Nation's food regulator a hazard

Nation's food regulator a hazard

It is not the first time that the Food Safety and Standards Authority of India (FSSAI) is coming under criticism for various lapses of commission and omission. But a comprehensive criticism of the body covering every aspect of its work has rarely been seen till now. The Comptroller and Auditor-General (CAG) report on FSSAI, which was recently tabled in Parliament, has pulled no punches and spared no area of the activity of the body from criticism. FSSAI is the regulatory body for food and has important responsibilities and functions to perform. After clean air, clean and hygienic food, which includes clean water, is the most important element of public health. Regulation of the food industry and implementation of the best norms there is vital, especially because the industry has become increasingly commercialised. The CAG report reveals that FSSAI has mostly failed in its duties.

The CAG found that FSSAI issued licences to food business operators without complete documents and does not have any documented policies and procedures for inspections. Regulations governing processes and guidelines based on the Food Safety and Standards Act of 2006 are yet to be formulated. Food testing can only be a sham when 65 out of 72 food laboratories do not have accreditation and are ill-equipped and short of qualified personnel. The audit found ''systemic inefficiencies, delays and deficiencies'' and violation of the law in many areas. FSSAI also failed to prevent the import of unsafe foods into the country. The CAG's conclusion is that the possibility of unsafe food being manufactured and sold is not ruled out, and this is due to the "failure of the Authority to monitor and cancel licences issued under the product approval system declared unlawful by the Supreme Court''.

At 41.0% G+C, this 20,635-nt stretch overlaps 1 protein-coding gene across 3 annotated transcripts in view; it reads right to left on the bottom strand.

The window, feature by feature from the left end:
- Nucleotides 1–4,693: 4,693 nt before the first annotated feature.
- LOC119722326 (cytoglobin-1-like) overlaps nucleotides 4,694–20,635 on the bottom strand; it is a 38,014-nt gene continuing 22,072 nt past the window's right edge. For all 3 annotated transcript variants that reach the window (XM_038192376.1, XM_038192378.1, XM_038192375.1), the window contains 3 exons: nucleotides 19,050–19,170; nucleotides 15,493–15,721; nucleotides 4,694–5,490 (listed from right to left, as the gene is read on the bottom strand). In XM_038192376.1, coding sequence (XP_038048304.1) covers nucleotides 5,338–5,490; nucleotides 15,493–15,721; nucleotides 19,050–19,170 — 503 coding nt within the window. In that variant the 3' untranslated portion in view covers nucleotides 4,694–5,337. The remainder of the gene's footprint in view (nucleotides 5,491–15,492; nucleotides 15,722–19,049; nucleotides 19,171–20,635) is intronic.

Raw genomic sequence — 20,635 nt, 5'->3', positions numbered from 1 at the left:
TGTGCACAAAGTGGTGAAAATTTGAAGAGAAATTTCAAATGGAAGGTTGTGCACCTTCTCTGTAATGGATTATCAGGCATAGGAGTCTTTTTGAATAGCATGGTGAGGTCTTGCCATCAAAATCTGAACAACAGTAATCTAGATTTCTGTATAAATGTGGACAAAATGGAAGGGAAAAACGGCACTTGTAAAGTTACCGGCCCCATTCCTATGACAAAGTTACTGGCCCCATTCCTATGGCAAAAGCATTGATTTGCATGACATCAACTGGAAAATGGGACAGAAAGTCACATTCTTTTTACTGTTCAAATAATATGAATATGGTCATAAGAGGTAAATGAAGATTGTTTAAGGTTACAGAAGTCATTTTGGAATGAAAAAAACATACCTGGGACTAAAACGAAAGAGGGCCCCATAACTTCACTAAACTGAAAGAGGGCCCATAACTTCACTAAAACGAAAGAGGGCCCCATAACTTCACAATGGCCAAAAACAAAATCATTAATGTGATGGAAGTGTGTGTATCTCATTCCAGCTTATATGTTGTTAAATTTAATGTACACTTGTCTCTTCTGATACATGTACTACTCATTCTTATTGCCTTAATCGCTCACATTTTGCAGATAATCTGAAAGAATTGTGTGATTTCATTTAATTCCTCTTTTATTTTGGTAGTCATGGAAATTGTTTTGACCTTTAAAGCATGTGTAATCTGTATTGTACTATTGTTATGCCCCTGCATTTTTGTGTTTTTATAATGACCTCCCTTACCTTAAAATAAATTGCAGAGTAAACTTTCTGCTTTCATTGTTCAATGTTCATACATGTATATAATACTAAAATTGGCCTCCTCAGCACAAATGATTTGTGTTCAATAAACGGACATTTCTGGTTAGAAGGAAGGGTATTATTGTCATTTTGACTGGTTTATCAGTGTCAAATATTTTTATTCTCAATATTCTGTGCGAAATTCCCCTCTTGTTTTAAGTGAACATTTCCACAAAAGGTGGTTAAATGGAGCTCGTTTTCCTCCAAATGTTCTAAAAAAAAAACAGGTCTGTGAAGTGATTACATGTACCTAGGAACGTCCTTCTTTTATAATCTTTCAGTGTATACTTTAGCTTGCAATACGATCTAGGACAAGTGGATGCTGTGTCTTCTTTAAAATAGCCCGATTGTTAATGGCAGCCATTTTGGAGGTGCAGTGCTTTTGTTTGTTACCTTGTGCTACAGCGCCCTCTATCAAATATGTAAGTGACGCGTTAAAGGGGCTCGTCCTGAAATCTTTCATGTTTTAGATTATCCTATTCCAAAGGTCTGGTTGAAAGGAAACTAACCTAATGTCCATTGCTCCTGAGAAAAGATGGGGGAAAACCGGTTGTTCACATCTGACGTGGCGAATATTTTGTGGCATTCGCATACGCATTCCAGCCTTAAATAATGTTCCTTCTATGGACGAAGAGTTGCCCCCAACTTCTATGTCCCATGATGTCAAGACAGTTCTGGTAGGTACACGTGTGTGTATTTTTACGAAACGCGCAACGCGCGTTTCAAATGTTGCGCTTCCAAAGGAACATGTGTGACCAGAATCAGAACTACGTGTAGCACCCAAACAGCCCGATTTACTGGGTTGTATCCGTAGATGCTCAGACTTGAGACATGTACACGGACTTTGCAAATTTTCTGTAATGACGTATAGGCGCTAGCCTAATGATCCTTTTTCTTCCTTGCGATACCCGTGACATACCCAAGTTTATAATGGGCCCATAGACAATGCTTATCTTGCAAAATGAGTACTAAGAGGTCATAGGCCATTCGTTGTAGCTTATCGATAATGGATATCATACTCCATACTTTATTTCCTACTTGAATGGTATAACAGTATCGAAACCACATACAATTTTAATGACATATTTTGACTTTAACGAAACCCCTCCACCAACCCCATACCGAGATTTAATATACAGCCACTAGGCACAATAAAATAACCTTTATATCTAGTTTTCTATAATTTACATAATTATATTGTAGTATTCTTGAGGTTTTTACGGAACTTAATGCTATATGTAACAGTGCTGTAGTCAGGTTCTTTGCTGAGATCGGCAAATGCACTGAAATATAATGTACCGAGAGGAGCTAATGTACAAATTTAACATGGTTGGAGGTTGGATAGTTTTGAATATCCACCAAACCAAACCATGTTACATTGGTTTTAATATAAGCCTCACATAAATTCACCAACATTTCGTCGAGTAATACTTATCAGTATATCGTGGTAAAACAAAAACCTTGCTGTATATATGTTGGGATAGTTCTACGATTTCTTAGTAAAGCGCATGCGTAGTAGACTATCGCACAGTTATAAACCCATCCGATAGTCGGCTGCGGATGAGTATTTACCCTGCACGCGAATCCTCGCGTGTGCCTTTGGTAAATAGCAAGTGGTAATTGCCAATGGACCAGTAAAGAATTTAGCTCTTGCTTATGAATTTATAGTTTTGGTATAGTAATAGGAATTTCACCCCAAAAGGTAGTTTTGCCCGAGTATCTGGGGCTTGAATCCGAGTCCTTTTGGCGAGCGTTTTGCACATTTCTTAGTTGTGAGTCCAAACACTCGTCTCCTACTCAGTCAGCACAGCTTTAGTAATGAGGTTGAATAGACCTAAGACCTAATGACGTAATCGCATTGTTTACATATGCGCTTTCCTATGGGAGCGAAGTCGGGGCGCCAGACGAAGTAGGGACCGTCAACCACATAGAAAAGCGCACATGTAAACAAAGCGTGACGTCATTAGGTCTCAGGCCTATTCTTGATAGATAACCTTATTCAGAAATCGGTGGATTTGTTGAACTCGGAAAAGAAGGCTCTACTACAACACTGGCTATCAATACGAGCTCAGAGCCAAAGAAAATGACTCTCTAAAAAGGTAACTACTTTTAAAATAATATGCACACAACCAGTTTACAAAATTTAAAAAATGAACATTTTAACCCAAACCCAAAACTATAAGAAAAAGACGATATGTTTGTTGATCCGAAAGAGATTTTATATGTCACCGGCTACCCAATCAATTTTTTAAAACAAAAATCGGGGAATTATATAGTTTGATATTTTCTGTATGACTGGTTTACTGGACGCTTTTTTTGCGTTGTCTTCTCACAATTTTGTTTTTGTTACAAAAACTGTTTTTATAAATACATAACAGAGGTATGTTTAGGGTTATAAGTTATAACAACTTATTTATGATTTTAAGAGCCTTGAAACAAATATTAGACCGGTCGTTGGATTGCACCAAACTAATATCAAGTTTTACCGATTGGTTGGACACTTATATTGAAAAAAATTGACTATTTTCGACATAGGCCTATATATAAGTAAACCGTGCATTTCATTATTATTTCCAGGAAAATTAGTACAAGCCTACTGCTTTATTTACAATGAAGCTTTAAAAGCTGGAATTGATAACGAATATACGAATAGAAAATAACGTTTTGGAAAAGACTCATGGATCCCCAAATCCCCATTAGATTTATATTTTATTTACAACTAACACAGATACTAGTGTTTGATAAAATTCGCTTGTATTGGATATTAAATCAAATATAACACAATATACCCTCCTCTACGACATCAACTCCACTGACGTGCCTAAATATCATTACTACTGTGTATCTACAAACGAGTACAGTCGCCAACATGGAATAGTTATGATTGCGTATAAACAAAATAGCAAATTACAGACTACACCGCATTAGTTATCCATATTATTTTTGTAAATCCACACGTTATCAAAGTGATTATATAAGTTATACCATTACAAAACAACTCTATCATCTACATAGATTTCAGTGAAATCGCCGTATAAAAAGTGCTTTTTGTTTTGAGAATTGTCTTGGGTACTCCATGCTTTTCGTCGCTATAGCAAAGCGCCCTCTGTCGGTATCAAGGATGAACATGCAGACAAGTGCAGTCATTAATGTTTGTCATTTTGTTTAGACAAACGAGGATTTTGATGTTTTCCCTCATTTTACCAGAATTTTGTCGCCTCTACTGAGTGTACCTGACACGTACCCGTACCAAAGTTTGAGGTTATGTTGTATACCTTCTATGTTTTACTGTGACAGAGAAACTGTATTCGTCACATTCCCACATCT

These are strong words but the deficiencies they point to are not unfamiliar to the people. Many hotels and restaurants sell unhealthy food and there are frequent reports that stale and bad food was found in raids. Food ingredients are adulterated with dangerous substances. Nothing is known to happen to places where such food is found. The CAG has recommended a review of all licences issued under the earlier system, accreditation of laboratories, recruitment of qualified personnel and early notification of procedures and regulations. The question that arises from the record of functioning of FSSAI is whether it will function efficiently and sincerely even if all the recommendations are implemented. FSSAI, in response to the CAG's criticism, has said that it is committed to raising the bar for the food industry so that citizens can trust the food they get in the marketplace. It is a great promise. Will it live up to it?

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